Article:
John Horgan About the Author: Every week, hockey-playing science writer John Horgan takes a puckish, provocative look at breaking science. A teacher at Stevens Institute of Technology, Horgan is the author of four books, including The End of Science (Addison Wesley, 1996) and The End of War (McSweeney's, 2012). Follow on Twitter @Horganism.

The views expressed are those of the author and are not necessarily those of Scientific American.





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  1. 1. Spironis 1:22 pm 01/27/2014

    Budget, Enviro-whinerism, and “rights” squeezed science until it popped. Chem lab shrank from grams to milligrams to TLC spots. Bio lab does dissections on a Mac. Pseudo-theorists’ survival is contingent upon statistically pleasing their managers. Content and its quality are unquantifiable and therefore administratively irrelevant.

    How many papers did you publish? How many citations did you get? Crank the the spreadsheet, then performance bonuses are rewarded. Funding drives theory drives observation in a risk-free business environment defined by PERT-charts. Do not go beyond or external to your funding. Empirical discovery is insubordination.

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  2. 2. David Cummings 2:11 pm 01/27/2014

    Good post, John. Very interesting.

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  3. 3. badger 3:46 pm 01/27/2014

    I’d be a bit wary of painting most undergraduate lab courses with such a broad brush.
    Based on reports of a lack of reproducibility of original research combined with a conversation with twenty students, the author tries to imply that undergraduate labs are perhaps the source for unreliable data… owing to pressures such as good grades and excess time and effort. Is the argument that these later manifest into pressures such as tenure, funding, and so on…?
    As long as we’re dealing with first-hand experiences, I would say that I didn’t really notice any such manipulation of data during my undergraduate or graduate-level labs. A lot of the professors stressed on the importance of not manipulating data, and I can remember a few lab reports of mine that reported inconclusive results… as opposed to what was expected in the experiment.

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  4. 4. oldfartfox 5:17 pm 01/27/2014

    I once had a chemistry professor who was suspicious of any student’s lab work that did not have at least one or two outliers that were well off of the regression line, on the basis that the average student’s technique just wasn’t that damned good.

    Unfortunately, he appears to have been an outlier himself.

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  5. 5. rshoff2 8:51 pm 01/27/2014

    You mean students are only interested in passing tests and getting a degree, then landing a prestigious job somewhere? You mean they come out as lemmings that can only hop on command, but don’t even question the purpose or why they are doing it? I’m sure I paint with a broad brush and generalizations are well, generally incorrect or unfair. But (a big But), in my life I’ve seen many people educated beyond their intelligence. It’s rampant!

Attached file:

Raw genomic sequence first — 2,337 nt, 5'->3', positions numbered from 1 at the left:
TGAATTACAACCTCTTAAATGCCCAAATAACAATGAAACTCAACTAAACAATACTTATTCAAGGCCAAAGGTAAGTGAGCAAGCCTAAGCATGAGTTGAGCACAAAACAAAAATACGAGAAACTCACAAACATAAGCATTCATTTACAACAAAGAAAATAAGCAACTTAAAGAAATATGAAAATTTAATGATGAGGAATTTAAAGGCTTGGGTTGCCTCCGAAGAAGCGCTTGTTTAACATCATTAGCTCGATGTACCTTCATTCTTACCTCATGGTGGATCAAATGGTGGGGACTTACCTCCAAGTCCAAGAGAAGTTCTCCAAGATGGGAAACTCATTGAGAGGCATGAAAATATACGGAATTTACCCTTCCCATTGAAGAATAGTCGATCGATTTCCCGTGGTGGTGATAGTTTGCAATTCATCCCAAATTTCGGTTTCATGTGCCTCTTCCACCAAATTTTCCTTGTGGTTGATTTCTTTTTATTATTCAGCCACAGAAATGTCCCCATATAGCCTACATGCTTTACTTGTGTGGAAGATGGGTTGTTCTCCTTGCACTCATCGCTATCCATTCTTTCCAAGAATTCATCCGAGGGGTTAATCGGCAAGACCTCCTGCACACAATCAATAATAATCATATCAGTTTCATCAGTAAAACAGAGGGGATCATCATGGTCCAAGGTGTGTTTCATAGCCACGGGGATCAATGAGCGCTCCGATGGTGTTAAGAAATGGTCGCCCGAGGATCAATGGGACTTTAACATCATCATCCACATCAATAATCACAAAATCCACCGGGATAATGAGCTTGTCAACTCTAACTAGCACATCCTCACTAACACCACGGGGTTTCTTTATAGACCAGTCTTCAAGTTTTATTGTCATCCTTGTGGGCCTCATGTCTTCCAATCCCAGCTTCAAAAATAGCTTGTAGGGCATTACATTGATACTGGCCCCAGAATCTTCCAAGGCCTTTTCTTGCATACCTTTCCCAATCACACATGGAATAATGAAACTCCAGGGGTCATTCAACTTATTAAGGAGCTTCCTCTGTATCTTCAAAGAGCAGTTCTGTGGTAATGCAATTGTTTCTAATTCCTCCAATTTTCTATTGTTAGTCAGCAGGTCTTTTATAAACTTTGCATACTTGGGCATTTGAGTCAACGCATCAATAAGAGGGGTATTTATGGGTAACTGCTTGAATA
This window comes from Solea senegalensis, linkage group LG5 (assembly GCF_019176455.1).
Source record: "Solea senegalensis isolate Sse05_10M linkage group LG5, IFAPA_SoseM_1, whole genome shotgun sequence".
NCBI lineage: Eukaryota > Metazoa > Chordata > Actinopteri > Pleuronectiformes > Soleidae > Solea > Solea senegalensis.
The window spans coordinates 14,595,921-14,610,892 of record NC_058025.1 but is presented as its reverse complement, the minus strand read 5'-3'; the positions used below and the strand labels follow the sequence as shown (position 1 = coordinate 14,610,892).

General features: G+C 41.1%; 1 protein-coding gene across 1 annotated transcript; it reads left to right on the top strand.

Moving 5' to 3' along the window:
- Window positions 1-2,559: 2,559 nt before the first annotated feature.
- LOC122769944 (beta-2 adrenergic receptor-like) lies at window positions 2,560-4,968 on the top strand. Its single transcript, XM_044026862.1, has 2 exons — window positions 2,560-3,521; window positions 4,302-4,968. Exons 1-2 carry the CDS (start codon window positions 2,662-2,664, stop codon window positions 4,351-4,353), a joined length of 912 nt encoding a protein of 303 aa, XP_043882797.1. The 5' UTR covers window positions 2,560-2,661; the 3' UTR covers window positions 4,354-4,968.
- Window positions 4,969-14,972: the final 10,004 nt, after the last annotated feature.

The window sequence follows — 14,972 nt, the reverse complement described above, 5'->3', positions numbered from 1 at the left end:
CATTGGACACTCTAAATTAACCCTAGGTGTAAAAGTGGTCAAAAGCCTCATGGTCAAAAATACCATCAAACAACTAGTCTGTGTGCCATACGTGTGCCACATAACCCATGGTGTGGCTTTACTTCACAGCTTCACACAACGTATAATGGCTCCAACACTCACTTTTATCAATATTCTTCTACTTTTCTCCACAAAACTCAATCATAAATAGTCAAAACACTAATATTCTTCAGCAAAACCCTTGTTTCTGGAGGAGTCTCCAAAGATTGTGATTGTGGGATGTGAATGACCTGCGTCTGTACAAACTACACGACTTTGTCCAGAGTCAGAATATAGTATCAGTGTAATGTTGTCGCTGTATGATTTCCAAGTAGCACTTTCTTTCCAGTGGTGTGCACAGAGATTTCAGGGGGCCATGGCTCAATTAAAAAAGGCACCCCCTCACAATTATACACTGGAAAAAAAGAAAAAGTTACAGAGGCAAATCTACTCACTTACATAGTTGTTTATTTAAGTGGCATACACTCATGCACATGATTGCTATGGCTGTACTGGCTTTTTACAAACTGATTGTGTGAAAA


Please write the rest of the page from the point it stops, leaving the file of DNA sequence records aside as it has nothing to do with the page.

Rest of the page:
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  6. 6. Von Stupidtz 1:40 am 01/28/2014

    Unlike Kekule who had 17 years and Newton who had an entire vacation, students in the lab have only a few hours to perform the experiment. It would be unfair to put all the blame on the system. There is always a trade-off between exploring either the breadth or depth of a subject.

    Why blame the professors? Are students ready to spend extra hours trying to troubleshoot the reasons for faulty readings? Do they have enough time apart from their already busy schedule?

    On a different note, even the basic principles of science like The Scientific Procedure, different types of bias involved in taking measurements are not taught in schools. I bet half of the graduates don’t know what a double blind test is.

    On a totally irrelevant note, I don’t know how I ended up visiting your blog.

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  7. 7. chaotic2 5:54 am 01/28/2014

    When I studied Physics, over 60 years ago, the emphasis was on accuracy, analysis of ‘errors’, explanation of ‘errors’ and integrity. Thus in the standard determination of g by a compound pendulum there was an electromagnet at the other side of the lab wall so that g could be varied by the Prof. Woe betide any student getting the book value of 9.81..
    When I returned to academia many years later I would get the class to try and replicate tables and graphs from well established textbooks or well cited papers. Then, when they failed, this opened new levels of thinking and discussion – a step toward developing the key attitudes and skills essential for their individual development as scientists.
    Universities should aim for education – a lifetime way of personal thinking. All too often they seem to respond to the increasing commercial finance and personal tenure pressures pressures by training – easy to specify, to examine and to apply in standard conditions. This is obviously useful for many tasks but seldom helps students as scientists – their continuing, lifetime, self development of their iconoclasm, critical analysis and self confidence to challenge the present and create new futures.
    p.s. When people create results they flinch from using certain numbers. Count the frequencies of the last digit in the results and then use statistics, even simple Student’s T test, to see how probable their reported results are. You will often be surprised.

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  8. 8. rkipling 12:35 pm 01/29/2014

    chaotic2,

    Great story. Thanks.

    Sounds like ethics courses have been needed for some time. But, students would probably find a way to cheat in Ethics 101 as well.